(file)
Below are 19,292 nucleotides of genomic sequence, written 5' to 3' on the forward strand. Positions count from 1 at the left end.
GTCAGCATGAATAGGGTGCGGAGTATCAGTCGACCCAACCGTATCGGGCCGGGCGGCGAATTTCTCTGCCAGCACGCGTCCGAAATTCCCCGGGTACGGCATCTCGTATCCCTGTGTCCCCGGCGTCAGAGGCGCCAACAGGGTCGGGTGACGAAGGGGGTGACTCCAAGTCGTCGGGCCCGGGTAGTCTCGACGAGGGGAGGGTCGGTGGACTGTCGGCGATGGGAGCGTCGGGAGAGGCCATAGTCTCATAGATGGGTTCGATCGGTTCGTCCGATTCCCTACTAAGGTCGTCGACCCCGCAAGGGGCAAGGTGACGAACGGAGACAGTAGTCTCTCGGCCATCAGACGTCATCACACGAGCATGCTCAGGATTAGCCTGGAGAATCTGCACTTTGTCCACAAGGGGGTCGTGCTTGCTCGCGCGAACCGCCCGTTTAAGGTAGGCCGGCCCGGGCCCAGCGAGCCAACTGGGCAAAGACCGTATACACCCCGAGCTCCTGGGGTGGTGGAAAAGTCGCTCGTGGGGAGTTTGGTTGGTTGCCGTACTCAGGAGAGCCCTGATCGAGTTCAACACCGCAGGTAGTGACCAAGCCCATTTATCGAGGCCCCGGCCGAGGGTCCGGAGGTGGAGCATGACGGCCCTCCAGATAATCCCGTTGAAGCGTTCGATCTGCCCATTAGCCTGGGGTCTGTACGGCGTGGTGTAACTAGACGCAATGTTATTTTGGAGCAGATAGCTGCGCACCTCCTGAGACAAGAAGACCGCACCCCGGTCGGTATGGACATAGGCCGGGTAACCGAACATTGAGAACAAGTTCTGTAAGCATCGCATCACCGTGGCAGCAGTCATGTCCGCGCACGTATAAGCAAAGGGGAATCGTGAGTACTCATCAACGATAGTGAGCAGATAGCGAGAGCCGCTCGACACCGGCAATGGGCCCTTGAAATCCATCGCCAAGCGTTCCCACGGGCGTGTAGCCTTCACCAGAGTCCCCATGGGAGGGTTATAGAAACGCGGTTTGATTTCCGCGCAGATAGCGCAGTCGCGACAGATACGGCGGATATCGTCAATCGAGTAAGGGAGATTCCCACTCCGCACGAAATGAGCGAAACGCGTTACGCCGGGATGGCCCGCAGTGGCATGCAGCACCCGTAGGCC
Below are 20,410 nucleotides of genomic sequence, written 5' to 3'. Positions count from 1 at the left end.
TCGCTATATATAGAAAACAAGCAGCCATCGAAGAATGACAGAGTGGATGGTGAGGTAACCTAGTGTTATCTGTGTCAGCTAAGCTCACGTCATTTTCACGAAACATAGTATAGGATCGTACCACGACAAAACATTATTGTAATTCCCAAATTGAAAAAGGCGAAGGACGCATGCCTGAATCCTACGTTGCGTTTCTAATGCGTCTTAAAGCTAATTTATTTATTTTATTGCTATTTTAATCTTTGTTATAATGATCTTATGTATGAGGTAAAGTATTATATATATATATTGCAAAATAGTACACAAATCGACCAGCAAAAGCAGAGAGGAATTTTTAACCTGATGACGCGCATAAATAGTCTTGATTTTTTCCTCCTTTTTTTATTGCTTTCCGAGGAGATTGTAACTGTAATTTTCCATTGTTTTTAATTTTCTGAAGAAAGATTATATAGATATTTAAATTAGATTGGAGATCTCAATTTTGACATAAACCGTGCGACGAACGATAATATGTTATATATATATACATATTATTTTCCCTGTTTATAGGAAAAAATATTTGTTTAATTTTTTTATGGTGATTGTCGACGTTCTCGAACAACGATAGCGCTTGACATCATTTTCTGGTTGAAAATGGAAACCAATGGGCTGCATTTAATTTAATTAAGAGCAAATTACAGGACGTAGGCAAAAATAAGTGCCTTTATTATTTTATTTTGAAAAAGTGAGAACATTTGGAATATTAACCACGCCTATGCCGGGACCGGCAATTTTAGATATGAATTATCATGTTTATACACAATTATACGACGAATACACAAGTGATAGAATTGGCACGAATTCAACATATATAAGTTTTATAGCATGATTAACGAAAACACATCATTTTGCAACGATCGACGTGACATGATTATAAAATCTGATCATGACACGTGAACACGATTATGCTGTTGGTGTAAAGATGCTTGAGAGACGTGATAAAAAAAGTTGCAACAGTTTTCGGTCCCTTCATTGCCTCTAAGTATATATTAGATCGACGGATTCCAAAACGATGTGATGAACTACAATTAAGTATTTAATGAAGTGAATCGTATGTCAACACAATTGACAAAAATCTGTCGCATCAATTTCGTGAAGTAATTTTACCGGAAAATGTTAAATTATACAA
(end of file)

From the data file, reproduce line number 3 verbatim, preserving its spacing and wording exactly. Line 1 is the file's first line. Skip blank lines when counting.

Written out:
Below are 20,410 nucleotides of genomic sequence, written 5' to 3'. Positions count from 1 at the left end.